105 Ways to Give a Book

Nonfiction Monday: Unite or Die

I’m not sure how I’ve made it through my daughters’ elementary school years without one class play. Sure, I’ve pulled together costumes for Bug Day (second grade), Colonial Day (fourth grade), and Greek Myth Day (sixth grade), but never a class play. Is it just my school or is the country losing this tradition of homemade costumes, adoring parents, and uncomfortable children?

Unite or Die: How Thirteen States Became a NationWell, not in the book Unite or Die: How Thirteen States Became a Nation, where author Jacqueline Jules uses the setting of a class performance to convey historical information. The homemade costumes are on display, as kids wear the thirteen original states around their torsos and ill-fitting wigs over pigtails. The adoring parents are in the front row clapping like Tinkerbell’s life is at stake. As for the uncomfortable children, I’m sure that New Jersey is annoyed that she has to carry a garden plant on her head. (I’m guessing that is a tribute to New Jersey as the Garden State, and also guessing that the artist chose not to tackle the slogan “Virginia Is for Lovers.”)

The kids take us through the time after the Revolutionary War, when America had won its freedom but had yet to become a country. With all the states having separate governments and leaders, they needed to find a way to resolve conflicts between them and make decisions as a nation. Through a narrator’s text and dialogue from the “states” and “statesmen,” the reader learns about the process of forming our government. An afterword and notes section answer additional questions. The cartoons by Jef Czekaj will feel familiar to kids, and keep the illustration fun. I do think that the illustrations could have gone funnier and taken better advantage of the performance aspect — I wanted to see the kid who holds his sign upside down or who knocks over the scenery. Maybe next time.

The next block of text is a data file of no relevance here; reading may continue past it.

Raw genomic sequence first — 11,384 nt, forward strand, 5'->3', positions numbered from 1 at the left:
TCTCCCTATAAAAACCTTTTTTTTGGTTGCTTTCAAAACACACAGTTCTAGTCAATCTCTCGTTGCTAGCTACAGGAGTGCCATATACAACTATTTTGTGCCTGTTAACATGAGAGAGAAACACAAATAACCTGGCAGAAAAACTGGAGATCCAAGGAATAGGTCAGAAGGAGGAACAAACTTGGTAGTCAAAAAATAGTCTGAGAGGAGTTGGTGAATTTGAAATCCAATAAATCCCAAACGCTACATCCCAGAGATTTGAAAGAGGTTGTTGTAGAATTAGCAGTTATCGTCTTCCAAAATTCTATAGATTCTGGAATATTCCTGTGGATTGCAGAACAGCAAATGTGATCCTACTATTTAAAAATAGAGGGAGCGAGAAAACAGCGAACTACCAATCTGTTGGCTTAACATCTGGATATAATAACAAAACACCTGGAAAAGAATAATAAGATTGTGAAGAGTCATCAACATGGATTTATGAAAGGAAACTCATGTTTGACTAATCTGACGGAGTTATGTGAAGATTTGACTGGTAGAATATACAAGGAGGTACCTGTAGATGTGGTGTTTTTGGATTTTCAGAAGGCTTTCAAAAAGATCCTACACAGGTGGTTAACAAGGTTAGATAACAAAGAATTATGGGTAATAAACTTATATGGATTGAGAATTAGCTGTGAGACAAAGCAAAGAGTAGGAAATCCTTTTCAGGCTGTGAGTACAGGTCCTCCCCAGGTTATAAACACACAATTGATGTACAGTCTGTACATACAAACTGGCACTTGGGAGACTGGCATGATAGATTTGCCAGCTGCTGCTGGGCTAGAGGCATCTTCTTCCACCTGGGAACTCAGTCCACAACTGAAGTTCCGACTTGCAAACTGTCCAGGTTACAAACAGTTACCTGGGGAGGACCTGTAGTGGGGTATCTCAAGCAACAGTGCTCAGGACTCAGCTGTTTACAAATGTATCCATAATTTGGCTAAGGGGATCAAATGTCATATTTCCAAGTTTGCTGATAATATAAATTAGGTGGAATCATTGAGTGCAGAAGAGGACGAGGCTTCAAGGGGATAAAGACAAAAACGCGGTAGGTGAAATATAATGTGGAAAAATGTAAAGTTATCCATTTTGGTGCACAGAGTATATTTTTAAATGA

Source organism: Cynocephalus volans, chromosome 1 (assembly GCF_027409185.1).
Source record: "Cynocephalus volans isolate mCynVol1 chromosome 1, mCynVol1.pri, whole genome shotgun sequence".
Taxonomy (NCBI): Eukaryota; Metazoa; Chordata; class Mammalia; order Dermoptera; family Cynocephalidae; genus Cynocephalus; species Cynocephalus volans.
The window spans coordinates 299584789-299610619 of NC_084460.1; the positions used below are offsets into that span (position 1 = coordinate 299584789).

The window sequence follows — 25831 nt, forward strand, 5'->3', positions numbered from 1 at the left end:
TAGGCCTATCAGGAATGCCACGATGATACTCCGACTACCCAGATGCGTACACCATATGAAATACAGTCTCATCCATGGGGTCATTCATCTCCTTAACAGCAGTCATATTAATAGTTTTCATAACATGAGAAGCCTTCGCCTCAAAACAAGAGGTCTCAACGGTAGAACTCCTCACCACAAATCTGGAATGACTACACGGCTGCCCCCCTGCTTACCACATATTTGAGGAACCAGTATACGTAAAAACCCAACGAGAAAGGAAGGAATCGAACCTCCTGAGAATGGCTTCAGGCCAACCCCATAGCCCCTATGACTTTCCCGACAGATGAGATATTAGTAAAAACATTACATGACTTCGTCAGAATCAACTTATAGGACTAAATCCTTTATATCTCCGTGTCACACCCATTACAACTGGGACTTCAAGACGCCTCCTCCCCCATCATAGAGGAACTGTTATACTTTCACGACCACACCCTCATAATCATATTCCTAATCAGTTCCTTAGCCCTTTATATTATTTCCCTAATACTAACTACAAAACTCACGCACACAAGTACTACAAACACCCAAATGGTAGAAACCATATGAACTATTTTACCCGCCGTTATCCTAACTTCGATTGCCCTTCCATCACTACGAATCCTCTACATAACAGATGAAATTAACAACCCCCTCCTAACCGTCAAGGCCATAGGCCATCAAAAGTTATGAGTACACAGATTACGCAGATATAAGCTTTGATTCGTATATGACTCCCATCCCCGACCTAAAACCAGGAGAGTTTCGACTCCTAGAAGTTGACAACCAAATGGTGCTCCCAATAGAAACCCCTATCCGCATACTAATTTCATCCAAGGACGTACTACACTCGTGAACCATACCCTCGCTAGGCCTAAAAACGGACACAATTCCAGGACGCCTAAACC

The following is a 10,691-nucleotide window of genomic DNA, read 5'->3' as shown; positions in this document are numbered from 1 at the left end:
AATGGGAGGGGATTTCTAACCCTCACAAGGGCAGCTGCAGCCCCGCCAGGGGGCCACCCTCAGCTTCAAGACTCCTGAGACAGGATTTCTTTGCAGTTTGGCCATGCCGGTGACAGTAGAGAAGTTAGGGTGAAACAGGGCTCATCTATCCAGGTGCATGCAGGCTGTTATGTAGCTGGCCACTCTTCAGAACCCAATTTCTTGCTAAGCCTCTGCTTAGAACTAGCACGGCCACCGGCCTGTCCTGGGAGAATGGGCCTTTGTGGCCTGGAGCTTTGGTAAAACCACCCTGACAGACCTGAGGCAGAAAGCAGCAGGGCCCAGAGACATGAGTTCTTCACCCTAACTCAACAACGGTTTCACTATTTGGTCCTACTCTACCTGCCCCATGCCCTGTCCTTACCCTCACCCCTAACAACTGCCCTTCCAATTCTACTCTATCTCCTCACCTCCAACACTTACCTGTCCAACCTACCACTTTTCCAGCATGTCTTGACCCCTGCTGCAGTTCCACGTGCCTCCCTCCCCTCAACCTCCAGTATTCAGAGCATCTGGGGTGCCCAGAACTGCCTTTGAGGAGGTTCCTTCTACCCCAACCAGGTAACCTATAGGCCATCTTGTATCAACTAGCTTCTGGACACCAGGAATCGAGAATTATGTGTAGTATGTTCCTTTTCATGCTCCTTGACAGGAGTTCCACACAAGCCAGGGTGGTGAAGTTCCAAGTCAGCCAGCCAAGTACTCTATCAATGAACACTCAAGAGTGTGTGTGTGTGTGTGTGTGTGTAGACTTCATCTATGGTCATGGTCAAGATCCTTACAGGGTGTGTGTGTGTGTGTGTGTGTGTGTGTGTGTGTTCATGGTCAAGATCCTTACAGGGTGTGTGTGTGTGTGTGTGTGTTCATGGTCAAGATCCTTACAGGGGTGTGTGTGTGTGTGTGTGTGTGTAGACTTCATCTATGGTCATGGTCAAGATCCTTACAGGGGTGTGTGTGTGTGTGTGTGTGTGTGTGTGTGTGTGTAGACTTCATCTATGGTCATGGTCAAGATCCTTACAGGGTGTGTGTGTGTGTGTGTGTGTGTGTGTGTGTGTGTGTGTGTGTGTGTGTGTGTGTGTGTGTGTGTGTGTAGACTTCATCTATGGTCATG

The book’s style makes a complicated topic more accessible and enjoyable. It’s perfect for classroom use and covers a subject that all American kids will study, even if they don’t have their own class play.

Nonfiction Monday is hosted today at Books Together.


Charlotte said...

It's true there are more Days than Plays (this year was Biography Day)...why? Lower expectations? Schools wanting to make more of every precious learning moment?

Our best costume to date was a harpy eagle head-dress (Rainforest Day). This year's Alexander the Great costume was uninspired. But perhaps we can make up for it next year, when Our Boy is part of the Wax Museum of famous Latin Americans.

EM said...

Glad you liked it, MR! This is one of my babies.

Did you miss the backwards E on the full title page (with my most favorite stage direction: "poke poke" from behind the curtain with the broomstick)?

Anonymous said...

Thanks so much for the thoughtful and entertaining review of Unite or Die. I loved your comments about "the traditions" of school plays.

MotherReader said...

Charlotte, your last sentence leaves me questioning - though I suppose my Bug Day could raise some eyebrows too.

EM, How about that. I did see the backwards E with the poking kids from behind the curtain and Rhode Island kid asleep on stage. It's those little touches that made me want more of them. I like the idea of the reader having something to "find" on every spread. Maybe for another book in the series...

J.J., my pleasure to review your book. My daughter is in the midst of her Revolutionary War study now so we're going to share it with her class.

caribookscoops said...

Sounds like a good book. I am always on the look out for books about US history that help teach it to kids. My daughter is not in school yet so no experience with school plays, and costumes are just for Halloween.

tanita✿davis said...

When I was teaching I did puppet shows -- so much less discomfort all 'round, behind the curtains, letting painted faces talk!

This book sounds like a winner.